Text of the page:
Master of Science
Flow induced motion (FIM) is a naturally occurring fluid-structure interaction phenomenon, typically considered harmful to a wide variety of engineering structures. As a result, the majority of research in the field has been geared towards mitigating the occurrence of FIM. In 2005, Michael Bernitsas at the University of Michigan identified the energy harvesting potential of FIM’s, triggering a new line of research that instead focuses on augmenting it. Previous work by our group had tested the effectiveness of strips attached to the surface of a circular cylinder in augmenting FIM modes such as vortex induced vibrations (VIV) and galloping. The objective of the experimental results presented in this thesis is to develop a better understanding of the effect of strip surface on the incitation of galloping oscillations. Strip roughness ratios (ratio of the size of embedded roughness to the total strip thickness) ranging from 0% (smooth surface) to 100% (rough surface with zero thickness) were tested in addition to strip thickness ratios (ratio of strip thickness to cylinder diameter) ranging from 0.8% to 8.2%. At the higher roughness ratios, rough strips led to suppression of VIV and galloping amplitudes when compared to their smooth counterparts. However, with decreasing roughness ratio and increasing thickness, the effect of surface roughness became negligible in comparison to the smooth surface. We conclude that beyond a threshold values of strip thickness, the mechanistic impact of the strip (thickness) is the dominant parameter affecting the cylinder’s FIM response with no additional passive flow control possible by varying the surface roughness. At the lower threshold of thickness, neither the smooth nor the rough strips experienced galloping.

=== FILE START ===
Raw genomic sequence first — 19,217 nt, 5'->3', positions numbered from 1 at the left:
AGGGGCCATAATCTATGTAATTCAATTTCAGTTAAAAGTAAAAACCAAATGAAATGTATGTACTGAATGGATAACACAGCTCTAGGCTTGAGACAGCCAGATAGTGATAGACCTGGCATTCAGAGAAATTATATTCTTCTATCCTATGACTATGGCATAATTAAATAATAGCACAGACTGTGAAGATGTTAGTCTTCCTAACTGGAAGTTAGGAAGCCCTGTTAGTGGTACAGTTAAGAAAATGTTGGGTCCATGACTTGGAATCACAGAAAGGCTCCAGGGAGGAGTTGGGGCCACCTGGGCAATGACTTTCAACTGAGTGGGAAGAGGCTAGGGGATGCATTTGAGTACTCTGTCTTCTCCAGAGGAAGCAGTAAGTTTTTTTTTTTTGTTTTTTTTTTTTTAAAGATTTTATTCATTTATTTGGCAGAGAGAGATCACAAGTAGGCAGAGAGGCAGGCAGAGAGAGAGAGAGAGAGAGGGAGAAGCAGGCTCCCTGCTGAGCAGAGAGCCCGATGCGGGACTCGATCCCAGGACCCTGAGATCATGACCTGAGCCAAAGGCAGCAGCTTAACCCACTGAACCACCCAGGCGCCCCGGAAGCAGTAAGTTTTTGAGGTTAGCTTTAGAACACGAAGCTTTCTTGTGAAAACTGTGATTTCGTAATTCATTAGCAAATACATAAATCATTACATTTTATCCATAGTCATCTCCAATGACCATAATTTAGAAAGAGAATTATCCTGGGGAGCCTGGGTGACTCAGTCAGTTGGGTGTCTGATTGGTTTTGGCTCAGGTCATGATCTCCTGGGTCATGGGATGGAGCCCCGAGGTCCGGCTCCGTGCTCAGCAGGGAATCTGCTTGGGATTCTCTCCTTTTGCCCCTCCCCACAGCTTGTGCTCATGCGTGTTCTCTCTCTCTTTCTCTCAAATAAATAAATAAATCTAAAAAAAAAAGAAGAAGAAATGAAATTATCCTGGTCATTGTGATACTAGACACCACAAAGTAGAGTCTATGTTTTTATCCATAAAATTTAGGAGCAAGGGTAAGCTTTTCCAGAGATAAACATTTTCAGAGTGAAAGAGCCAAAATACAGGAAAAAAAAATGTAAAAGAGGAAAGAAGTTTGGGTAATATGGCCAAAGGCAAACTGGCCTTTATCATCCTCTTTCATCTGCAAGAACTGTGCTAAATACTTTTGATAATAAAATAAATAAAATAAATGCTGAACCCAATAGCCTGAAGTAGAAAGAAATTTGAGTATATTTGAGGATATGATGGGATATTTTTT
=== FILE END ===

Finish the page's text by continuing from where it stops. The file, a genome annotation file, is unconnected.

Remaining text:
Swagat, Kumar, "Roughness Based Passive Control Of Transition To Galloping Of A Circular Cylinder Undergoing Vortex Induced Vibrations" (2018). Theses and Dissertations. 4322.
Available for download on Wednesday, August 14, 2019